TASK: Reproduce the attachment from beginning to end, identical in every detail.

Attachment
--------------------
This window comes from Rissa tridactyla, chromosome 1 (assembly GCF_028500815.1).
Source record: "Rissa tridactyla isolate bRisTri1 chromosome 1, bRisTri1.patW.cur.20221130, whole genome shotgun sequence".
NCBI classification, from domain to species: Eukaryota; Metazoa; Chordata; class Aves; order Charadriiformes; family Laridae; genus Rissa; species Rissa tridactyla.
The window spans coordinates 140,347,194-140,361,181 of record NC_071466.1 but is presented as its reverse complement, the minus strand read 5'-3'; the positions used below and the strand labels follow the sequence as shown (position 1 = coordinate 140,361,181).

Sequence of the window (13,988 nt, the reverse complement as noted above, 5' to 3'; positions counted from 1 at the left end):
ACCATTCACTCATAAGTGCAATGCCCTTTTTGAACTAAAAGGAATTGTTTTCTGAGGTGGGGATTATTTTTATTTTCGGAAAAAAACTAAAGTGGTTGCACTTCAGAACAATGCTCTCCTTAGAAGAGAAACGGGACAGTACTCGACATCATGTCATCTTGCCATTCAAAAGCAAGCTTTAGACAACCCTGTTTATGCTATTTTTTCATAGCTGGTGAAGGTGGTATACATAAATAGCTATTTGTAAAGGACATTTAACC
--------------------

This window comes from Rissa tridactyla, chromosome 1 (assembly GCF_028500815.1).
Source record: "Rissa tridactyla isolate bRisTri1 chromosome 1, bRisTri1.patW.cur.20221130, whole genome shotgun sequence".
NCBI classification, from domain to species: Eukaryota; Metazoa; Chordata; class Aves; order Charadriiformes; family Laridae; genus Rissa; species Rissa tridactyla.
The window spans coordinates 140,347,194-140,361,181 of record NC_071466.1 but is presented as its reverse complement, the minus strand read 5'-3'; the positions used below and the strand labels follow the sequence as shown (position 1 = coordinate 140,361,181).

Sequence of the window (13,988 nt, the reverse complement as noted above, 5' to 3'; positions counted from 1 at the left end):
ACCATTCACTCATAAGTGCAATGCCCTTTTTGAACTAAAAGGAATTGTTTTCTGAGGTGGGGATTATTTTTATTTTCGGAAAAAAACTAAAGTGGTTGCACTTCAGAACAATGCTCTCCTTAGAAGAGAAACGGGACAGTACTCGACATCATGTCATCTTGCCATTCAAAAGCAAGCTTTAGACAACCCTGTTTATGCTATTTTTTCATAGCTGGTGAAGGTGGTATACATAAATAGCTATTTGTAAAGGACATTTAACC